Why Teens May be Willing to Try Prescription Drugs


Why Teens May be Willing to Try Prescription Drugs

Because prescription drug abuse is such a significant problem among our youth, I can't imagine being the parent of a school aged child today. Kids are approached with substance use at a much younger age anymore and prescription pills are often the type of drug adolescents and teens may be willing to try.


Reasons Why Some Teens May Turn to Prescription Drug Abuse

There's a lot of reasons an adolescent may consider trying painkillers or other prescription drugs. Because prescription drugs are legal medications teens view them as safer substances to try if they want to get high. Teens also use them to fit in with their peers, to lose weight, for study aids, or to relieve depression and anxiety. Maybe they have suffered the loss of a loved or friend and are unable to cope. Many teens are victims of mental, physical or sexual abuse and prescription medications mask their emotional and sometimes physical pain for a while.

Prescription Drug Dangers

Teens don't realize just how addictive opiate painkillers are or, how habit forming many prescription drugs can be when they're misused. Prescription drugs have side effects, there's allergic reactions to consider, precautions to take regarding combining medications and alcohol, serious health risks associated with long term use especially when they're abused and there's always a risk of overdose.

These are things adults even forget about at times so it's understandable that teens may not realize the dangers involved with prescription drug use and misuse. There's also short term and long term health consequences to consider when a person uses prescription drugs incorrectly so they can be just as dangerous as illicit drug use.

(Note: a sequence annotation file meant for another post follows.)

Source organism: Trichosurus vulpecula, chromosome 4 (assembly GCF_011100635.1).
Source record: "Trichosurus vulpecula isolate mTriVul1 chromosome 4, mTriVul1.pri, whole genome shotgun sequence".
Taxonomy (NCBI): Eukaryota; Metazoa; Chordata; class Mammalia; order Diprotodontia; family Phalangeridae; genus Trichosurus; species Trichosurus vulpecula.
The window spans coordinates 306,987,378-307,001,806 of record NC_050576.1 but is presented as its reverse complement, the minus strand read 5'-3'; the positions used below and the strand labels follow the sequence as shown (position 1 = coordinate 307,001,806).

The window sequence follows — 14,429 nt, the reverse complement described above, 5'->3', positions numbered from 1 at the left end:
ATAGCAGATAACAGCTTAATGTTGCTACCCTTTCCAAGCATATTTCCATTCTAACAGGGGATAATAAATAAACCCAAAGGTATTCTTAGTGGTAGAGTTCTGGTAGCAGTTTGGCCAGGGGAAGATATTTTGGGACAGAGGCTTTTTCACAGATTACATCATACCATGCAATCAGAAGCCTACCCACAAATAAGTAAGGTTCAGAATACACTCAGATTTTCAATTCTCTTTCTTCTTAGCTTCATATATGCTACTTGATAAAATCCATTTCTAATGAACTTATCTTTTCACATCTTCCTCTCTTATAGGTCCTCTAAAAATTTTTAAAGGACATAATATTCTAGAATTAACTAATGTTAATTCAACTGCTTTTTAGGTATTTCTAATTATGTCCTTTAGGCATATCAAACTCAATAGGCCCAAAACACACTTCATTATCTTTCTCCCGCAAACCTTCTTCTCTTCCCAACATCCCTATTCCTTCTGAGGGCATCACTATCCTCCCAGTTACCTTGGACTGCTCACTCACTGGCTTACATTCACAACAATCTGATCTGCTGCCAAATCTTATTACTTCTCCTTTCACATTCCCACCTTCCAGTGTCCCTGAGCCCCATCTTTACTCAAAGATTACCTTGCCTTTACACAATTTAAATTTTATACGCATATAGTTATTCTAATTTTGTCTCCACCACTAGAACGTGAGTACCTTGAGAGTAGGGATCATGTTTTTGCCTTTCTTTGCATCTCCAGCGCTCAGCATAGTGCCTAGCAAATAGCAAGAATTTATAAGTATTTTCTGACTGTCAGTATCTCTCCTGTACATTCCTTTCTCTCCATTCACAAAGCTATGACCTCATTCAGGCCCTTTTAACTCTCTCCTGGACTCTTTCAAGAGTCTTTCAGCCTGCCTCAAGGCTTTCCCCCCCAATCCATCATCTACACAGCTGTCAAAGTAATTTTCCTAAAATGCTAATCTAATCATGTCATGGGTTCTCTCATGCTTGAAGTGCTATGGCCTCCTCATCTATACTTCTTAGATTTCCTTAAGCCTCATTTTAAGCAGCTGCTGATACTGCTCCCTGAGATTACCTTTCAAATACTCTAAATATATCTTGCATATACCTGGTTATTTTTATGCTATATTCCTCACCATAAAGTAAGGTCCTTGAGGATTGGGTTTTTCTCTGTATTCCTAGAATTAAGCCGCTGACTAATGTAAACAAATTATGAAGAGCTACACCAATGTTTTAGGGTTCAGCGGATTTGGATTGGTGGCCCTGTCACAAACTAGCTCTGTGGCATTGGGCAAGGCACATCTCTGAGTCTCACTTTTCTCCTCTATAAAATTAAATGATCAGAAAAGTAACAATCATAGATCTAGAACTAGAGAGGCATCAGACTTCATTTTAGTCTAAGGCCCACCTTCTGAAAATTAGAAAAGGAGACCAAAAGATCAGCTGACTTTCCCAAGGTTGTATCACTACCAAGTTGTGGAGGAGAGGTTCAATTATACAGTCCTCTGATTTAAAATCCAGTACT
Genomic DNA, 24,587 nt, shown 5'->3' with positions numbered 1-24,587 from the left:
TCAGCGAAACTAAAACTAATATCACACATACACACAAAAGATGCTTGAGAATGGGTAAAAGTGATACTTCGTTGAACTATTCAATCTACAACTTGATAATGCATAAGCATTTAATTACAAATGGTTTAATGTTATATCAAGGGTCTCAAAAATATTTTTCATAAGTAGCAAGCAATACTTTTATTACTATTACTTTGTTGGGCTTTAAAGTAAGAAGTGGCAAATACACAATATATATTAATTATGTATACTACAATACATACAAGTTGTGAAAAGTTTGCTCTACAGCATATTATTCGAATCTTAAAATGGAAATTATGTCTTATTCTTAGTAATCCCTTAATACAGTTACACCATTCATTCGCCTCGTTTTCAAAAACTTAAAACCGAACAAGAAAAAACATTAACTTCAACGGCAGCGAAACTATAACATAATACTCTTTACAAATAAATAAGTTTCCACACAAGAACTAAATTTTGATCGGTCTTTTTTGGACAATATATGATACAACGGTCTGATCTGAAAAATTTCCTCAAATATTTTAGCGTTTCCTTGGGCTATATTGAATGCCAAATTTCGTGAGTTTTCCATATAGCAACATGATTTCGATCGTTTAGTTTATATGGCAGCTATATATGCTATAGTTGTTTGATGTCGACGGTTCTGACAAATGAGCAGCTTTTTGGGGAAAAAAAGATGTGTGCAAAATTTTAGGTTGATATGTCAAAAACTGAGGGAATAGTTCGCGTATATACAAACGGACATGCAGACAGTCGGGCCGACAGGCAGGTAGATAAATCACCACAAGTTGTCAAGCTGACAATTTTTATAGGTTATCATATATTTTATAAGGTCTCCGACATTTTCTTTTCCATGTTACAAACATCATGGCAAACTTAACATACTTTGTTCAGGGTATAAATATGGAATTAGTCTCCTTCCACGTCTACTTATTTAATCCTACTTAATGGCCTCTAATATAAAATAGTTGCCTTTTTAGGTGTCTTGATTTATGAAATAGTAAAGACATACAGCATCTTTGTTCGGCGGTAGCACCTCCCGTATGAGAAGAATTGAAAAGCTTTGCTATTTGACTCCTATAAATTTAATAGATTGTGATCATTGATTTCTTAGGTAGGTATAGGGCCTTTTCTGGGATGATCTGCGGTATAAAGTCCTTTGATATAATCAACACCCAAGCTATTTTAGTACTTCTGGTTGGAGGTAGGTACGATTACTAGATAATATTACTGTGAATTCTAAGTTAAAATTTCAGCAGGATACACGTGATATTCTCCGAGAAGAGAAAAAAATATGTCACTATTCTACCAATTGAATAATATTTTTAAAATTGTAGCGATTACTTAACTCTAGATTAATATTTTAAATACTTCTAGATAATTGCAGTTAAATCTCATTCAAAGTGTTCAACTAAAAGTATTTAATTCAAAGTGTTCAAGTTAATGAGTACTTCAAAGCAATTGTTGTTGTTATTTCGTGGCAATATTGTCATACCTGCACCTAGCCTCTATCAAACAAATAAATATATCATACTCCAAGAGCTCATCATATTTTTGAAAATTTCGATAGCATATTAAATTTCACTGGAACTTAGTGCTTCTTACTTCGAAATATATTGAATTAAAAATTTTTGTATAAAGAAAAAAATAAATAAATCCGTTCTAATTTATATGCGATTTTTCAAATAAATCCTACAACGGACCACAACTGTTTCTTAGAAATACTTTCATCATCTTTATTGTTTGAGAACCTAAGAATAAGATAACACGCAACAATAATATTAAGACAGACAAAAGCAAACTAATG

Widely Abused Prescription Drugs

Narcotic pain relievers and stimulants are among the popular prescription drugs teens are using today. Non-medical use of these drugs among teens has risen greatly in the past several years but they're also abused by young and older adults as well.

Prescription Painkillers Abused

Painkillers like OxyContin (oxycodone) and Vicodin (hydrocodone) are very widely abused and not just among our youth. These are powerful opioids, they induce euphoria when they're misused and they're highly addictive that's why so many people have moved on to heroin today. Painkillers are very dangerous when they're abused because breathing can be reduced to dangerous levels.

Some of the potential health consequences of prescription opioid pain relievers include tolerance, addiction, unconsciousness, coma and death. When narcotic pain medications are combined with alcohol, the risk of death increases but that's also true if they're mixed with other central nervous system depressants.

Prescription Stimulants Abused

Stimulant medications such as Adderall and Ritalin can lead to dependence as well because they're also addictive. These medications are used to treat ADHD and other conditions but they're abused today for various reasons. Prescription stimulants can induce feelings of euphoria when they're misused so many young people use them recreationally.

Stimulants increase mental alertness and energy but they also decrease appetite so people often turn to them to lose weight. Prescription stimulants are commonly used by teens and many college students to help them stay up all night to study for final exams and to achieve better grades.

They don't realize the potential health consequences associated with these drugs though, nervousness, insomnia, seizures, heart attacks, and strokes are just a few of the health risks associated with stimulant drug abuse. Prescription drugs are widely available on the internet from illegal pharmacies but teens also get them from friends, relative's homes without their knowledge or even from their own home. Most everyone has prescription drugs and over the counter medications in their home and parents often keep them in the medicine cabinet or in other places where they're easily found.

References
National Institute on Drug Abuse
National Council on Alcoholism and Drug Dependence Inc.

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